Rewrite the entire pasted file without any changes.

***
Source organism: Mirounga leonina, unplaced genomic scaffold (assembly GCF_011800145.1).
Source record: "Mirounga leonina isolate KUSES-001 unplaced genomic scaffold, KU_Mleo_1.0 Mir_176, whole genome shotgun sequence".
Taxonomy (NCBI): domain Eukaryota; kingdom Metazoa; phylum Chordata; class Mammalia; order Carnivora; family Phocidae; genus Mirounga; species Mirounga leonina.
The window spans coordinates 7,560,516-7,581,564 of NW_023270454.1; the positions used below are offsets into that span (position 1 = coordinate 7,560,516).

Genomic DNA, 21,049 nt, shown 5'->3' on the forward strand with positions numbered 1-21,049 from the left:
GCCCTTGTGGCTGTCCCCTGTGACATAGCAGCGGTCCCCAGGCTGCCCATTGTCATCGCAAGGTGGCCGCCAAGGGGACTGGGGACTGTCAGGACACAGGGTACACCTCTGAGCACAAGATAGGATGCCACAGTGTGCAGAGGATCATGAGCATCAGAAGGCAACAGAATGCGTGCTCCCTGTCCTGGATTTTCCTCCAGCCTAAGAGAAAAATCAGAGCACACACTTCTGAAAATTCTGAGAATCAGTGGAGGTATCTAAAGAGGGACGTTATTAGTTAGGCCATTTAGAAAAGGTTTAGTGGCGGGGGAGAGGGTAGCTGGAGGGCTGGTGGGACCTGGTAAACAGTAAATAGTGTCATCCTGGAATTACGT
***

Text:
Source organism: Mirounga leonina, unplaced genomic scaffold (assembly GCF_011800145.1).
Source record: "Mirounga leonina isolate KUSES-001 unplaced genomic scaffold, KU_Mleo_1.0 Mir_176, whole genome shotgun sequence".
Taxonomy (NCBI): domain Eukaryota; kingdom Metazoa; phylum Chordata; class Mammalia; order Carnivora; family Phocidae; genus Mirounga; species Mirounga leonina.
The window spans coordinates 7,560,516-7,581,564 of NW_023270454.1; the positions used below are offsets into that span (position 1 = coordinate 7,560,516).

Genomic DNA, 21,049 nt, shown 5'->3' on the forward strand with positions numbered 1-21,049 from the left:
GCCCTTGTGGCTGTCCCCTGTGACATAGCAGCGGTCCCCAGGCTGCCCATTGTCATCGCAAGGTGGCCGCCAAGGGGACTGGGGACTGTCAGGACACAGGGTACACCTCTGAGCACAAGATAGGATGCCACAGTGTGCAGAGGATCATGAGCATCAGAAGGCAACAGAATGCGTGCTCCCTGTCCTGGATTTTCCTCCAGCCTAAGAGAAAAATCAGAGCACACACTTCTGAAAATTCTGAGAATCAGTGGAGGTATCTAAAGAGGGACGTTATTAGTTAGGCCATTTAGAAAAGGTTTAGTGGCGGGGGAGAGGGTAGCTGGAGGGCTGGTGGGACCTGGTAAACAGTAAATAGTGTCATCCTGGAATTACGT